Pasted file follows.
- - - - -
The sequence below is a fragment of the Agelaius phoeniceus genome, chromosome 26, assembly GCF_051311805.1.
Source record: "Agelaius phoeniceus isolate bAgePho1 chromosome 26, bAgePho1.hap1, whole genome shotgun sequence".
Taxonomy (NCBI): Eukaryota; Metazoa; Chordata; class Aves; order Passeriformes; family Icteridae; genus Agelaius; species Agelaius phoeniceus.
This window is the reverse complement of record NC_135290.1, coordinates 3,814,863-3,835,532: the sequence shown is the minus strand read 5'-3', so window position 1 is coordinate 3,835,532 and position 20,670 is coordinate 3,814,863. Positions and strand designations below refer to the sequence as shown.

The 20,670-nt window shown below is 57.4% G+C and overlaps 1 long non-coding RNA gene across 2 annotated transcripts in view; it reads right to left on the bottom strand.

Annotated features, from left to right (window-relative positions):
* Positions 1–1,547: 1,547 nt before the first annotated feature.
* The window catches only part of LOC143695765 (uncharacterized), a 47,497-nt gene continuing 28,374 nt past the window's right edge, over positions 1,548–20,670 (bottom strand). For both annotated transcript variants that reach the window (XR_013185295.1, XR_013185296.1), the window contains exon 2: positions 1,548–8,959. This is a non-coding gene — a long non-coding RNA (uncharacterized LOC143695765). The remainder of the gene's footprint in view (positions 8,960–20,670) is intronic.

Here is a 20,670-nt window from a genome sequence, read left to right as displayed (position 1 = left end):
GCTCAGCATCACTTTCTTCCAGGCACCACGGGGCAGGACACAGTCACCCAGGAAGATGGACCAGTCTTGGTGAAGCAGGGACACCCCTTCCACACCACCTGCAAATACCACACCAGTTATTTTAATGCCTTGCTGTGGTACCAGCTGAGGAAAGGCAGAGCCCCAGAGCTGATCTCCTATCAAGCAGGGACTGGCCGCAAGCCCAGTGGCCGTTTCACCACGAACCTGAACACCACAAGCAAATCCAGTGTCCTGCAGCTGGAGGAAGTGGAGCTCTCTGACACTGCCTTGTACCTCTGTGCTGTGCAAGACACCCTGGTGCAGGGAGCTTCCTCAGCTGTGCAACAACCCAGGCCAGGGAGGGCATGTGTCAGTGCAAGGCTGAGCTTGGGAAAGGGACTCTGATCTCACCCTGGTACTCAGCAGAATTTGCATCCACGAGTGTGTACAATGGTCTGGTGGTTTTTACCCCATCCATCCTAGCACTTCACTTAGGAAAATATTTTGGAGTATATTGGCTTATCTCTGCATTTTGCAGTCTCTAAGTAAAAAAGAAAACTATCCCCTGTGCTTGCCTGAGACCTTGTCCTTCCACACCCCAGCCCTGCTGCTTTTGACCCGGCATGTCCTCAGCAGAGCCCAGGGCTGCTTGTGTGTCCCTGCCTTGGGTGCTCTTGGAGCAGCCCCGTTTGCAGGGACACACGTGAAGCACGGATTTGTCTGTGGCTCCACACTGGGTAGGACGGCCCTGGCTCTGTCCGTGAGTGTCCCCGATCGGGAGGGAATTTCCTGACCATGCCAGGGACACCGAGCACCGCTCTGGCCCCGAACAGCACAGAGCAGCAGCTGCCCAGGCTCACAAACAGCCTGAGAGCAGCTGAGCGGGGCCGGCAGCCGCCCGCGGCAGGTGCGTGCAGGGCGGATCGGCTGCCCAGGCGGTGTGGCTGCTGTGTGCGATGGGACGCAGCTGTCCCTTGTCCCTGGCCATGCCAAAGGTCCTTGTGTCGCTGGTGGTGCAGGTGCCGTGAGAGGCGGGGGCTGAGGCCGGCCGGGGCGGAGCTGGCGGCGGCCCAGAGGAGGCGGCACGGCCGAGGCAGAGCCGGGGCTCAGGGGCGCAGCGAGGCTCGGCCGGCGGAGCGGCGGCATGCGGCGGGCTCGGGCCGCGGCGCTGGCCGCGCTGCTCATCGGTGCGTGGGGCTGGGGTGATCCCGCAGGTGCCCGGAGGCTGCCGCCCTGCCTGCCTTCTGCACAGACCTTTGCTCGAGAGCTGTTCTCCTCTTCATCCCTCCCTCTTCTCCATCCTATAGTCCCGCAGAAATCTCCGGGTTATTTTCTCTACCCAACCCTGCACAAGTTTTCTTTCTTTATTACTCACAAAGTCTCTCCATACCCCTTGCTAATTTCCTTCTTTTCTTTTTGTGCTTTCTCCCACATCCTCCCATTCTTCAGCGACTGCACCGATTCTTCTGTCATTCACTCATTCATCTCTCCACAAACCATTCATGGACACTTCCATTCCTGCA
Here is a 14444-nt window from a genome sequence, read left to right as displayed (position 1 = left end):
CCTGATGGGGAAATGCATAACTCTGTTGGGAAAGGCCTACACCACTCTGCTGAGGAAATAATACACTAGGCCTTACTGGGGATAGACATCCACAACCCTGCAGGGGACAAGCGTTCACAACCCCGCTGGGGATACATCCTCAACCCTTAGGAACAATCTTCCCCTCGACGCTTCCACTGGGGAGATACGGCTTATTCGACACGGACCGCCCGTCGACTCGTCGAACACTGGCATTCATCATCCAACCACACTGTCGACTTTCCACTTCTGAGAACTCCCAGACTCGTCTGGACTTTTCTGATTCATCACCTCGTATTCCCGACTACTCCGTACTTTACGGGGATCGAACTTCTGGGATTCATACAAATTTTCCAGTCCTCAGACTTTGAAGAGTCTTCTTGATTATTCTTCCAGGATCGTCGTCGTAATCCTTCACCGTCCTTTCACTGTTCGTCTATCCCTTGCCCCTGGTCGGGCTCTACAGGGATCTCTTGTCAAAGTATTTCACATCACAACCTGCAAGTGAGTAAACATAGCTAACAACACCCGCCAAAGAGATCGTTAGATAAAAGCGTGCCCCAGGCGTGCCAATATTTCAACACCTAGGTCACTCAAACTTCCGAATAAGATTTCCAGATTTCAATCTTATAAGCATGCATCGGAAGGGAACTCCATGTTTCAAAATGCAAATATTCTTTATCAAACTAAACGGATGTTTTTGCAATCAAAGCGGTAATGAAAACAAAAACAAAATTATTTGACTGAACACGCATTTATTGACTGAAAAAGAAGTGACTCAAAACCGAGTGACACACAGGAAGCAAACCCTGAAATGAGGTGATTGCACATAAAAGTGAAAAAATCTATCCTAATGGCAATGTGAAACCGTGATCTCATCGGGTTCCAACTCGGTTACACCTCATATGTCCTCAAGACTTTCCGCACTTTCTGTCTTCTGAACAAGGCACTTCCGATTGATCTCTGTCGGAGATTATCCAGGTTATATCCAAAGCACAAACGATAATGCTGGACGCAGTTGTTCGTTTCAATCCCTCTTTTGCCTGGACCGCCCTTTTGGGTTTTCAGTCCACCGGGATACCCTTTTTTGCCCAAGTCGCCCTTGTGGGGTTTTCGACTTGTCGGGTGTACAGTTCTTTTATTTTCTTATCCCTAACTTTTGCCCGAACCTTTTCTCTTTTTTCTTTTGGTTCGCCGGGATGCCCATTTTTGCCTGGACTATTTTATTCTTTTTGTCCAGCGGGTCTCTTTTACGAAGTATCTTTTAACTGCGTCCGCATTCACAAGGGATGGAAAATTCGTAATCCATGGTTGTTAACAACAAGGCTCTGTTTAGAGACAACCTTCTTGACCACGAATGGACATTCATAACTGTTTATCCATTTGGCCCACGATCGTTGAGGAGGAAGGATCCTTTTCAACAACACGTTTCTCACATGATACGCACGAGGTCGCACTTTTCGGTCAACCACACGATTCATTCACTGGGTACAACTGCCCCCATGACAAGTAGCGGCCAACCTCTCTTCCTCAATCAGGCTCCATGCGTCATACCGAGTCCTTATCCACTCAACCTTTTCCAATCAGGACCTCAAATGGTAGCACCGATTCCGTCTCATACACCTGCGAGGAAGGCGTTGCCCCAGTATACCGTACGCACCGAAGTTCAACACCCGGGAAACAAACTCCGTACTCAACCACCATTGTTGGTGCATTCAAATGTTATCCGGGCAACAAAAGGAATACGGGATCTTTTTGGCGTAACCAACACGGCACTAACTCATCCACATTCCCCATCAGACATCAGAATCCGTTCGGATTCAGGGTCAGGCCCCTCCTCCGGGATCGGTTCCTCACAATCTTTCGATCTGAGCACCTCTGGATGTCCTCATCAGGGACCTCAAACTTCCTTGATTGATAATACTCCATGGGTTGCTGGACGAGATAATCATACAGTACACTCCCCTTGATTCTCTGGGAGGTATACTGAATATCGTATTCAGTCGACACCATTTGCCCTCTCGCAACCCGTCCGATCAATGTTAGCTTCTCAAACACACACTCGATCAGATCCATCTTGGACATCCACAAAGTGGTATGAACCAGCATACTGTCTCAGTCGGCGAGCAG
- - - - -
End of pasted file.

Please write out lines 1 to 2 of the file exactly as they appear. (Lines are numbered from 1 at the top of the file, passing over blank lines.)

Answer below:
The sequence below is a fragment of the Agelaius phoeniceus genome, chromosome 26, assembly GCF_051311805.1.
Source record: "Agelaius phoeniceus isolate bAgePho1 chromosome 26, bAgePho1.hap1, whole genome shotgun sequence".